I’m a 17-year-old junior in high school, and I’m currently enrolled in a course called Peace and Justice. I attend a private Catholic school, and it’s a required theology course for all juniors. Every day, we debate and discuss relevant topics concerning social justice and have the opportunity to share our opinions on the subject matter with the class. Many people choose to remain quiet and keep their opinions to themselves, but I prefer to share my opinions with my classmates.
I was paralyzed from the neck down when I was 8 years old, but I’ve been fortunate enough to have recovered the ability to walk and partial use of my arms and right hand. I love my life, and I’m an incredibly positive person. Sure, I have my days, but I’m quite happy with what I’ve been able to accomplish in my life.
I’ve struggled with my faith as a Christian because of my disorder, acute flaccid myelitis (AFM). Even though I’m happy and radiate positivity, I still struggle to understand why God constantly allows bad things to happen to good people — in all aspects of life, not just developing a life-changing illness or disability. Because of this struggle, my opinions concerning the topics I discuss in Peace and Justice and in this article are not related to religion in any way.
Related: Please Don't Forget I'm Disabled
The other day, the topic of euthanasia and physician-assisted suicide came up. Although these terms are often used interchangeably, there is a major difference: euthanasia is when a doctor physically administers a lethal drug to the patient, whereas physician-assisted suicide is when a doctor prescribes or makes available a lethal drug to the patient, but the patient takes it on their own accord.
As a person with a physical disability, this topic is close to my heart. I immediately raised my hand and said to my class: “Nobody in this room — I would hope, at least — would encourage their able-bodied friend to die by suicide if they approached them and said they wanted to kill themselves. So why does the conversation change when that person has a disability or health condition? I think the cause of this glorifying and accepting euthanasia and physician-assisted suicide is caused by the misconception that people with disabilities cannot live ‘normal,’ happy lives. Like most of you know, I have a disability, and I don’t believe my life is any less valuable because of that.”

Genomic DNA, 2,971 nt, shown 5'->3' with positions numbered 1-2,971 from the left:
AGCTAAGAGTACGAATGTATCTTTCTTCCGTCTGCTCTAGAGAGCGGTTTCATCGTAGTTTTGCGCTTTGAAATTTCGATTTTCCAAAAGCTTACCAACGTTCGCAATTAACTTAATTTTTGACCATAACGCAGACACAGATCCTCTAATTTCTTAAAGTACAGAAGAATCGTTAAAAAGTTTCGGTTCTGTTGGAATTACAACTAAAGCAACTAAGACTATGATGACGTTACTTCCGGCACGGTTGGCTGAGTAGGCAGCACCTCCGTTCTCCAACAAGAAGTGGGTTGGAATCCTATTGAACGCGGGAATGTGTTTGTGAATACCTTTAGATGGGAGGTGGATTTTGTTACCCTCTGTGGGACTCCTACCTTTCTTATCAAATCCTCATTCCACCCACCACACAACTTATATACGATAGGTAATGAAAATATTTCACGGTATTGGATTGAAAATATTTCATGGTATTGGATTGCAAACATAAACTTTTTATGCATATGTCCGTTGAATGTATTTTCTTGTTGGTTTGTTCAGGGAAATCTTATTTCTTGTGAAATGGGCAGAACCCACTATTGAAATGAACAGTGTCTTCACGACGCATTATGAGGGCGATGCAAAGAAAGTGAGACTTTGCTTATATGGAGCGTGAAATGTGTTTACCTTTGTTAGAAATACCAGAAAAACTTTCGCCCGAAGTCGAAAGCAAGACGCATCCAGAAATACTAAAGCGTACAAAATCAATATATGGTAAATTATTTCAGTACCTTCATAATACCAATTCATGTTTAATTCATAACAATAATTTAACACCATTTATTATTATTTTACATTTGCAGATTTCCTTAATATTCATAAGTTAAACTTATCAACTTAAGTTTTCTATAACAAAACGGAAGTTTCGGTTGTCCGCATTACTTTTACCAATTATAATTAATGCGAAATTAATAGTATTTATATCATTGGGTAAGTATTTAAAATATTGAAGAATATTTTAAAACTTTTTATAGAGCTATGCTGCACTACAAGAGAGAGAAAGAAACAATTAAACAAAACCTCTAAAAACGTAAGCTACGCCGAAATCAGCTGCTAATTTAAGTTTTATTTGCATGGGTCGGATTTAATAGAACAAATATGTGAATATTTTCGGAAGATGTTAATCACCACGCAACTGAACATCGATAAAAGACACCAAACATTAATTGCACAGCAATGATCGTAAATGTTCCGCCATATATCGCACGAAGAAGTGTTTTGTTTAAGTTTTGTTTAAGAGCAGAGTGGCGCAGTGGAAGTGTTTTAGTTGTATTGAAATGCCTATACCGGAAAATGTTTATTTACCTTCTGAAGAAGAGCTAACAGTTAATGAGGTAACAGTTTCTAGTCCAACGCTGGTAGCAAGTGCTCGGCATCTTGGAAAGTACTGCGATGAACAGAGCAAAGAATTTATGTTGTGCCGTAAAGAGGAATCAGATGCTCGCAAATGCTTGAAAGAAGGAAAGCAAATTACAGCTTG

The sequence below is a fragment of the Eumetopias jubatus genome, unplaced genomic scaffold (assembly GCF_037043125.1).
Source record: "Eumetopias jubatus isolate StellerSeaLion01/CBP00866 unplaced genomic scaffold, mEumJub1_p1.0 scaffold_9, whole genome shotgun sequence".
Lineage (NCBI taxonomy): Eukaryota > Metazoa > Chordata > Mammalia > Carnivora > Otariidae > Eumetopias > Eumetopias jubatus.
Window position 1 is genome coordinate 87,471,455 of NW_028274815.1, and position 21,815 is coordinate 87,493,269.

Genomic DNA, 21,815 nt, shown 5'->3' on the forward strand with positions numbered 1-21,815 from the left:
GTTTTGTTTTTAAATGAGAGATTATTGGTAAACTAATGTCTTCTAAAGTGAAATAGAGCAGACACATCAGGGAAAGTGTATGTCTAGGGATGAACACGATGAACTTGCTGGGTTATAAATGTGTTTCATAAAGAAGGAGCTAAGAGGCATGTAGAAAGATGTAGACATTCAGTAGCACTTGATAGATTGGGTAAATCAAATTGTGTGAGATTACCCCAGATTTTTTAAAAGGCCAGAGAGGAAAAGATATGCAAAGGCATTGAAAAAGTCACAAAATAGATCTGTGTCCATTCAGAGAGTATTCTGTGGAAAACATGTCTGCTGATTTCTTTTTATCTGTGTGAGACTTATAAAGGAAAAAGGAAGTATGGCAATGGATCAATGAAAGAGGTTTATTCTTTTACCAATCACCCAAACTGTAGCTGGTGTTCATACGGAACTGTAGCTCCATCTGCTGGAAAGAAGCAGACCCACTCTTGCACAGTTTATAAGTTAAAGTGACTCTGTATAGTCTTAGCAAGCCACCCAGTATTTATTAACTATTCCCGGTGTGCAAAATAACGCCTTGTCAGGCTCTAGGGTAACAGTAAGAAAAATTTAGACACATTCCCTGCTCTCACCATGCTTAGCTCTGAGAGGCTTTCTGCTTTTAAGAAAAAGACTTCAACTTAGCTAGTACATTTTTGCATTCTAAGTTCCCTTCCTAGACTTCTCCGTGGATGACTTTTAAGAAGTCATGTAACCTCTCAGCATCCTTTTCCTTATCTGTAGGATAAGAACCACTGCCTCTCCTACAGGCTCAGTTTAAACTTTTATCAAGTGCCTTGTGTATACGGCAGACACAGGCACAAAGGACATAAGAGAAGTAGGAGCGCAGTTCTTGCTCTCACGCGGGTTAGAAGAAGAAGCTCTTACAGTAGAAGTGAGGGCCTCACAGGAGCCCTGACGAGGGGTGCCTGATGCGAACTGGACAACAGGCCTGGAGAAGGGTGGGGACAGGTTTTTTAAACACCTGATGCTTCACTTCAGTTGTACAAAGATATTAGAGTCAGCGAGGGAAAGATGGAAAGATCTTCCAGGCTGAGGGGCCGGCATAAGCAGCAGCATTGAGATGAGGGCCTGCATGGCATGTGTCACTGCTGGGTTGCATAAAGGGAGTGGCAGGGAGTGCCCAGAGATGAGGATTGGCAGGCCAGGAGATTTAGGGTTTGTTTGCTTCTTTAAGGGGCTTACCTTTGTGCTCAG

One of my classmates responded to my point by saying she understands where a person with a disability or health condition is coming from if they wish to go through with euthanasia or physician-assisted suicide because the person might be experiencing the “negative effects” of their condition. I can completely understand why an able-bodied person would have this view, because it’s almost impossible to completely understand what living with a disability is like if you don’t have one.
Another one of my classmates responded by saying they think euthanasia or physician-assisted suicide would be all right if the patient underwent several psychiatric evaluations beforehand to determine if they were “in the right state of mind to be making such a big decision.” I was already thinking this, but someone said it before I could: “You’re not in the ‘right’ state of mind if you’re considering your own death.”
I didn’t get a chance to respond to the first person, but my written response is as follows:
Able-bodied people who are considering suicide are definitely experiencing the “negative effects” of their situation, too. But does society justify that as a valid reason to end their lives? We don’t, and we shouldn’t, but my point comes back to the same question: why does the conversation change when that person has a disability or health condition?
Being disabled or having a health condition is not the only thing that could possibly cause someone to become suicidal or depressed. Many able-bodied people experience awful tragedies that lead them to depression and/or suicide, such as losing a loved one. In my experience, people with disabilities sometimes learn to appreciate life more because we learn just how valuable life truly is. However, suicide rates are high in the disability community, so we need to keep talking about how to support those who are struggling.
I do think many people with newly acquired disabilities — like myself and a few of my disabled friends — go through a short-term lull, a grieving process where we miss our “old life.” And I think that’s perfectly normal. We can’t be expected to have our lives suddenly change and not miss how things used to be. However, for many people this lull eventually goes away.
I experienced my own “lull” beginning two years after I got AFM (between 2012 and 2014). My life had changed drastically, and as a 10-year-old little girl, all I wanted was for things to be how they used to be. But now, as a 17-year-old girl in 2019, I’ve learned to appreciate my life for all the value it holds. I honestly don’t even think about my disability often. Of course I know I’m disabled, but I don’t wake up and immediately think about how much it sucks. I have my bad days like everyone else, but I know my life is full of potential and value.
The key point here: disabled people’s lives are just as valuable as everyone else’s. If you know someone who is considering going through with euthanasia or physician-assisted suicide, please help them understand they are loved, they are not a burden, and their life is valuable.